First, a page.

Perhaps it is time for a brief history lesson, before I get too lefty-liberal and preachy. I have touched on this issue a few times in my blog, and a strict authoritarian regime which only officially ended thirty years ago is never far from political debate, be it on television or in a bar. After the Civil War of 1936-39 – prompted, I might add, by a coup d’état against a democratically-elected government – the victorious Right, a collection of Monarchist (the country had recently become a republic for a second time, with its King, Alfonso XIII fleeing in exile), Moderate Right-Wing, and Fascist groups formed the JONS, its political wing, and remained in power, exercising a strict rule based on traditionalist and reactionary ideals. While most of Europe and the rest of the world dusted itself down and attempted to move on from the effects of the Second World War, Spain was locked in a self-imposed time capsule, determined to return to some legendary epoch and retain its former glory. This lasted until Franco’s death in 1975, and though the Generalissimo had already named a successor, King Juan Carlos had other ideas, and is generally regarded with engineering the move back to democracy in the late 70s. Thus, if the 40-year dictatorship of General Francisco Franco has been good for anything in this country, it was for the defence of private liberties and civilian rights. In the twenty-seven years which have passed since the first post-Franco Era General Election, the PSOE have been in power for nineteen, while the conservative rivals the People’s Party take the remaining eight.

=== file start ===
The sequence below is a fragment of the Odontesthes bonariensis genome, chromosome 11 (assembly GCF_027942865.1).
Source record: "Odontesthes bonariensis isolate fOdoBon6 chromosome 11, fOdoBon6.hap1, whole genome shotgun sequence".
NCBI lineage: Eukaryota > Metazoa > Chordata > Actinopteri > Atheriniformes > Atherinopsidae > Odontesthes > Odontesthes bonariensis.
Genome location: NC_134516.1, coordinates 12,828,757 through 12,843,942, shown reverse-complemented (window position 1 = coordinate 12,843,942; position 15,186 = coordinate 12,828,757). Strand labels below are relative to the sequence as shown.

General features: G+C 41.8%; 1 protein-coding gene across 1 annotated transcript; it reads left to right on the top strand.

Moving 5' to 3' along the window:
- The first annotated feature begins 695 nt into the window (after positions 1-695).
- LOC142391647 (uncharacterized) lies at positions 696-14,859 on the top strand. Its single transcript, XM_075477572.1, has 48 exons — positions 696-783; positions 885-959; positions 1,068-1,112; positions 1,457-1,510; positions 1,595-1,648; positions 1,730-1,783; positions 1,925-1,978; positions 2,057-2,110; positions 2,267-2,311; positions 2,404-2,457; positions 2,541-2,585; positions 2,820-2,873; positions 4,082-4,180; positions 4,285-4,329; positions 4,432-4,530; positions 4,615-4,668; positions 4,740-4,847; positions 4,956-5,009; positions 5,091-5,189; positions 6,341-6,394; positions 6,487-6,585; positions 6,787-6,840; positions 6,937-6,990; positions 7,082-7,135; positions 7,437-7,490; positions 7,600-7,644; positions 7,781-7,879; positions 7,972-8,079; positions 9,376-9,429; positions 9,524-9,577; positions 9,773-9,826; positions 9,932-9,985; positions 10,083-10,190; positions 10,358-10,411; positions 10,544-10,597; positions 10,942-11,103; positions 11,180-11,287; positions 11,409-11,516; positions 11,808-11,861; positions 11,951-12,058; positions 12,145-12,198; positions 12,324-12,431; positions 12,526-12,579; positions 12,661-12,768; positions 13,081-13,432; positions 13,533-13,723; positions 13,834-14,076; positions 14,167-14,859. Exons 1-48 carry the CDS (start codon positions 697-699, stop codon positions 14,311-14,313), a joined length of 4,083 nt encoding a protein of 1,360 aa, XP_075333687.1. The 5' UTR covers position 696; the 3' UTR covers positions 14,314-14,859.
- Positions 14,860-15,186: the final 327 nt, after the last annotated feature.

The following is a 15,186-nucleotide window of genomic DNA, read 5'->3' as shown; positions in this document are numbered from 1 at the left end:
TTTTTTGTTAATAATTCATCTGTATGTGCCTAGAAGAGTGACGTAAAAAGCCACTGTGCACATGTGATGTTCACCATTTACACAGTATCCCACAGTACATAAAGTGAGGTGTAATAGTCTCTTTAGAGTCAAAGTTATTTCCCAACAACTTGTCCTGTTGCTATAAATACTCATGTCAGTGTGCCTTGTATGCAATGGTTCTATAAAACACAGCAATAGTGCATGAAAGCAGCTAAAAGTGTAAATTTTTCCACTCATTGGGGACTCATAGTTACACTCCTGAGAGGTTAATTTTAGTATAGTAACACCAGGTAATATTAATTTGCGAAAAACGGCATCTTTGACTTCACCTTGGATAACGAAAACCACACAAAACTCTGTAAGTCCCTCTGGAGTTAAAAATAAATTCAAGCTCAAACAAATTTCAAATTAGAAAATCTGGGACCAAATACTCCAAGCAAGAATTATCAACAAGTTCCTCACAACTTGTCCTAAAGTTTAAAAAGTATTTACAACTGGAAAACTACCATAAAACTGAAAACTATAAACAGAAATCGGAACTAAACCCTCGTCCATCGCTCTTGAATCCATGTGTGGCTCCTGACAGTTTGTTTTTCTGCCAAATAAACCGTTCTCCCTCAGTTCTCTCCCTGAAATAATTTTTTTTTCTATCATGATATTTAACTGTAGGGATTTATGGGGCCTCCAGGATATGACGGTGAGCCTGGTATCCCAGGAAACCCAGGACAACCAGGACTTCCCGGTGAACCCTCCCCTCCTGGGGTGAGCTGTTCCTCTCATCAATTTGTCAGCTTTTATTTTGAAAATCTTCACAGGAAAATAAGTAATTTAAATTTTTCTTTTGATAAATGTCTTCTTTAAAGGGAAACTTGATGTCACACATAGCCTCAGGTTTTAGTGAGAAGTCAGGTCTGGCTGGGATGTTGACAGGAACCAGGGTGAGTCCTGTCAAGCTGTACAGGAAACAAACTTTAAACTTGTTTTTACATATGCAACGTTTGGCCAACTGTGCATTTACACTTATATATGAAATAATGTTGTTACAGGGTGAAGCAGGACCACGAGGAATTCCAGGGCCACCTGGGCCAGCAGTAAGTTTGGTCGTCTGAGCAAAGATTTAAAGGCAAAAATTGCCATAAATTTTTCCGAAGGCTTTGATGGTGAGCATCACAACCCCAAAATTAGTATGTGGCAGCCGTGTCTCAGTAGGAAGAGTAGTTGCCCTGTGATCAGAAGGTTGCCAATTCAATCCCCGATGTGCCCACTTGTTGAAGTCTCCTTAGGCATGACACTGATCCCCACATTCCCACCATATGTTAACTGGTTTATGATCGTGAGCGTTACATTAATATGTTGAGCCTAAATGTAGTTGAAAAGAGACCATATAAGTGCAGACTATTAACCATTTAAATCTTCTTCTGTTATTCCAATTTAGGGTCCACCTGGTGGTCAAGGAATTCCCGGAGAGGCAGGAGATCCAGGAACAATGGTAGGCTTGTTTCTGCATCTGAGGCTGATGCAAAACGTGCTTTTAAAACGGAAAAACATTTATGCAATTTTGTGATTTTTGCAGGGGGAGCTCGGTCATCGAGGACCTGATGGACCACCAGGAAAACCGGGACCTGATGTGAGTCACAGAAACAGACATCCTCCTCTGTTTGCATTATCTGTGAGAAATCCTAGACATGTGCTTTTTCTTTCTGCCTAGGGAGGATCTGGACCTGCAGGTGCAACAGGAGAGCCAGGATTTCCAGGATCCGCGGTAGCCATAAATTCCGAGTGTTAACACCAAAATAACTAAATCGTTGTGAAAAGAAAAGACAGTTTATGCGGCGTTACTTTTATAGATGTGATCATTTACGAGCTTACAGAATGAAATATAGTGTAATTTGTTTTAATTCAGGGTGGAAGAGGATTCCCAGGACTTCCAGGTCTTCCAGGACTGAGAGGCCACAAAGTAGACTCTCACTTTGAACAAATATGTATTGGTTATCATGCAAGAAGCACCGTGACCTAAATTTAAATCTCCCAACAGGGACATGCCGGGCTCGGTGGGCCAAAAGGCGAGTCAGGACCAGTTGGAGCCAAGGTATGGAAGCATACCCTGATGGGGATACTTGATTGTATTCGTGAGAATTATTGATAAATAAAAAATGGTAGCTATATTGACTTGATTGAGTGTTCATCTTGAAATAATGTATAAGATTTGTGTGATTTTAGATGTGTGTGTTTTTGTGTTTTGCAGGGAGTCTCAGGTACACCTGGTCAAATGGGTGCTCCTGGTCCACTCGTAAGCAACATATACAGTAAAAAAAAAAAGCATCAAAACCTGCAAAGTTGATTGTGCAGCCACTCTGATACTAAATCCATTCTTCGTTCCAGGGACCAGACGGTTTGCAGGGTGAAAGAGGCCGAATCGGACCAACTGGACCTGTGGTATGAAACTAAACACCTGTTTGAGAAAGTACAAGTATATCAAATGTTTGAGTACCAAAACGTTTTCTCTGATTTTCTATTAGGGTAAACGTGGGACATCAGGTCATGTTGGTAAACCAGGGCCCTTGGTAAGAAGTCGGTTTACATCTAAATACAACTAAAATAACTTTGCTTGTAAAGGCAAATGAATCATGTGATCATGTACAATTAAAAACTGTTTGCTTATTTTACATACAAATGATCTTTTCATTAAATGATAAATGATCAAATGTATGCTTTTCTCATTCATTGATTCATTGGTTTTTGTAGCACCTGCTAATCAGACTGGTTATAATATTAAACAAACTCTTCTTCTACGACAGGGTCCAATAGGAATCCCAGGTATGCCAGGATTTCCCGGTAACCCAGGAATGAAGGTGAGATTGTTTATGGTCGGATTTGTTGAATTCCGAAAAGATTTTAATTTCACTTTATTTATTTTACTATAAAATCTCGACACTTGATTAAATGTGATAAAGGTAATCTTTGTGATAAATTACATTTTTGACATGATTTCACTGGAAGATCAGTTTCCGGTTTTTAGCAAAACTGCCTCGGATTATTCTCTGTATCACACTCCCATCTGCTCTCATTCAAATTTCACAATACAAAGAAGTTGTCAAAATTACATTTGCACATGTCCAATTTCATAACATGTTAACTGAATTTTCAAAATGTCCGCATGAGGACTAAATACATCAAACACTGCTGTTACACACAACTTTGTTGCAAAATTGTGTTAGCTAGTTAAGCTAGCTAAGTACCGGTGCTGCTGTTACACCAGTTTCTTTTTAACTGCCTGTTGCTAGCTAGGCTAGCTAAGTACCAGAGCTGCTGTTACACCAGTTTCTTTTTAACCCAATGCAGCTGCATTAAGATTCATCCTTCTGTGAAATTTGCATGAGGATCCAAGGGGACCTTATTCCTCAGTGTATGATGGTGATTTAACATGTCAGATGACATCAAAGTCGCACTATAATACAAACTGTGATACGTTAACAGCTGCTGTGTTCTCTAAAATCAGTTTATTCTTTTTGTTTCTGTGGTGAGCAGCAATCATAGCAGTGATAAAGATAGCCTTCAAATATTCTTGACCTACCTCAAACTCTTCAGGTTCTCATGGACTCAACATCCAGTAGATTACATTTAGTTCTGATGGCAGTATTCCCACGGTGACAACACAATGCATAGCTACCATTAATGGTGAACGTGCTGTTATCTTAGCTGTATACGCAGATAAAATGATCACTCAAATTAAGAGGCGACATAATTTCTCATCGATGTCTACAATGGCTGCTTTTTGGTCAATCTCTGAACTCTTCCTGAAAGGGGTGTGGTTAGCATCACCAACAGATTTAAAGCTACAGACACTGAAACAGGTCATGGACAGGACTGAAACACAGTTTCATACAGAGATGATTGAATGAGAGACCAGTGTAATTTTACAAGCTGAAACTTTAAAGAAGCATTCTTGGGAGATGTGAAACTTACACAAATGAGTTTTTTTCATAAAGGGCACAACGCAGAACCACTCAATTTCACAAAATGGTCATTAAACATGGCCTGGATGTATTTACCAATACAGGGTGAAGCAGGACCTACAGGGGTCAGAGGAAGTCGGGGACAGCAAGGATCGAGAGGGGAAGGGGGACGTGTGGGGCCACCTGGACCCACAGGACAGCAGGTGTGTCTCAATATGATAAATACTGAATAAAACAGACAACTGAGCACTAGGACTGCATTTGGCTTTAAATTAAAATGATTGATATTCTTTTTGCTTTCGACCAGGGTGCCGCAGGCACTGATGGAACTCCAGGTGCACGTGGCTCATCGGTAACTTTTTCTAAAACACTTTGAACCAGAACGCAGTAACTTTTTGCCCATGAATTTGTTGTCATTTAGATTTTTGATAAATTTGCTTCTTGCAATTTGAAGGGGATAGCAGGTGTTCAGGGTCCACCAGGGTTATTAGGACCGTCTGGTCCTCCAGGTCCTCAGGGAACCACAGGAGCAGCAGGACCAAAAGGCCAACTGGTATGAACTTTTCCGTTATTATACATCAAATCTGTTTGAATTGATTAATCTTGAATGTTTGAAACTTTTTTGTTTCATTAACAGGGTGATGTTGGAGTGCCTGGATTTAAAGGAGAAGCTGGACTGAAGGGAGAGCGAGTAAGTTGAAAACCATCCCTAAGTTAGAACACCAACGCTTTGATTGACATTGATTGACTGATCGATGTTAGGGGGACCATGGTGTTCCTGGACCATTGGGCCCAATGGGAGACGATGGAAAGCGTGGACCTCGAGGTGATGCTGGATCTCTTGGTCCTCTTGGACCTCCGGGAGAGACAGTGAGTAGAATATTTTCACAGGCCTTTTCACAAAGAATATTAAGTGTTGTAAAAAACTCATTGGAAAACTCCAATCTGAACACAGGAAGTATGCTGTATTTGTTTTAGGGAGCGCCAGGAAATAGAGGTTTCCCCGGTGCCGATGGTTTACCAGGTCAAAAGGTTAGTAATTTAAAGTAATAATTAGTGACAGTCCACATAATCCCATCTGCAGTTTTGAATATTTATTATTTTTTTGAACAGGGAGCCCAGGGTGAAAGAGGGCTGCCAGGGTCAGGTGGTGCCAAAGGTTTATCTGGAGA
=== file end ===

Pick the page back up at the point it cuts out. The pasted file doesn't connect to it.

Under both Socialist governments a number of traditionally left-wing policies were introduced into Spanish law, and especially in the current government the rights of LGBT people have been recognised and promoted, despite the protestations of the Church, which have correctly fallen on deaf ears. For instance, the legalisation of gay marriage included adoption rights, and two years ago, a Gender Identity Law which focussed on equal rights specifically for Transgendered people, including recognition of their legal status, marriage and adoption rights, and free medical treatment.
Now, let’s mix all of the ingredients we have, and see what happens. Take a country politically in favour of greater equal rights for LGBT people, and mix this with a cultural support or at the very worst a lack of interference in citizens’ personal lives, and stir in a capital city which naturally amplifies and already contains all the elements of a modern metropolitan attitude, and a defiant display of individual pride in this liberalism. What do you get? Madrid, that’s what.
Now, if you’ll excuse me, I’m off to collect my paycheque from the Spanish Tourist Board...
Visit Sanya at Sanya in España
Pictures: Gay Madrid 4 u